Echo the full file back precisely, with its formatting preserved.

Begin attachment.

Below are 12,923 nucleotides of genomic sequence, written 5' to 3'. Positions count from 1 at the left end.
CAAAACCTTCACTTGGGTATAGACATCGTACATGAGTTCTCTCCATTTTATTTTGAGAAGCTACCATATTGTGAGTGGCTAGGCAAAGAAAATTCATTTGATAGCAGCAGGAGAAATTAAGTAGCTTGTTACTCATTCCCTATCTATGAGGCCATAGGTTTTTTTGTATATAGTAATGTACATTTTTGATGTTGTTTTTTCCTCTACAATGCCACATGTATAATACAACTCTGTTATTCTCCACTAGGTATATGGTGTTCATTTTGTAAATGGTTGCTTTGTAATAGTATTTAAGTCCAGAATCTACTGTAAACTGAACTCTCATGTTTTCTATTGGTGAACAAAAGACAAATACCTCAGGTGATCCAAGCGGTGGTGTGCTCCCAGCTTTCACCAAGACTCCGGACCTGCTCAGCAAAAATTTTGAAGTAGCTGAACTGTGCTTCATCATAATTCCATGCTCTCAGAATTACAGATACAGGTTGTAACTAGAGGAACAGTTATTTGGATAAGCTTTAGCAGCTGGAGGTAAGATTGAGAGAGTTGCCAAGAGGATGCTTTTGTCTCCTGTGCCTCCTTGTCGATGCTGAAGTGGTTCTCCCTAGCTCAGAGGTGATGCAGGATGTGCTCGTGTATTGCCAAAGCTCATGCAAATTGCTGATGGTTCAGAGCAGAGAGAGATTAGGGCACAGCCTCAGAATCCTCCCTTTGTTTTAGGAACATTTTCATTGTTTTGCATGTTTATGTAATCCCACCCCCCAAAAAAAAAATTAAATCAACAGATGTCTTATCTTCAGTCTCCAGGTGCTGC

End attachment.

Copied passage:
Below are 12,923 nucleotides of genomic sequence, written 5' to 3'. Positions count from 1 at the left end.
CAAAACCTTCACTTGGGTATAGACATCGTACATGAGTTCTCTCCATTTTATTTTGAGAAGCTACCATATTGTGAGTGGCTAGGCAAAGAAAATTCATTTGATAGCAGCAGGAGAAATTAAGTAGCTTGTTACTCATTCCCTATCTATGAGGCCATAGGTTTTTTTGTATATAGTAATGTACATTTTTGATGTTGTTTTTTCCTCTACAATGCCACATGTATAATACAACTCTGTTATTCTCCACTAGGTATATGGTGTTCATTTTGTAAATGGTTGCTTTGTAATAGTATTTAAGTCCAGAATCTACTGTAAACTGAACTCTCATGTTTTCTATTGGTGAACAAAAGACAAATACCTCAGGTGATCCAAGCGGTGGTGTGCTCCCAGCTTTCACCAAGACTCCGGACCTGCTCAGCAAAAATTTTGAAGTAGCTGAACTGTGCTTCATCATAATTCCATGCTCTCAGAATTACAGATACAGGTTGTAACTAGAGGAACAGTTATTTGGATAAGCTTTAGCAGCTGGAGGTAAGATTGAGAGAGTTGCCAAGAGGATGCTTTTGTCTCCTGTGCCTCCTTGTCGATGCTGAAGTGGTTCTCCCTAGCTCAGAGGTGATGCAGGATGTGCTCGTGTATTGCCAAAGCTCATGCAAATTGCTGATGGTTCAGAGCAGAGAGAGATTAGGGCACAGCCTCAGAATCCTCCCTTTGTTTTAGGAACATTTTCATTGTTTTGCATGTTTATGTAATCCCACCCCCCAAAAAAAAAATTAAATCAACAGATGTCTTATCTTCAGTCTCCAGGTGCTGC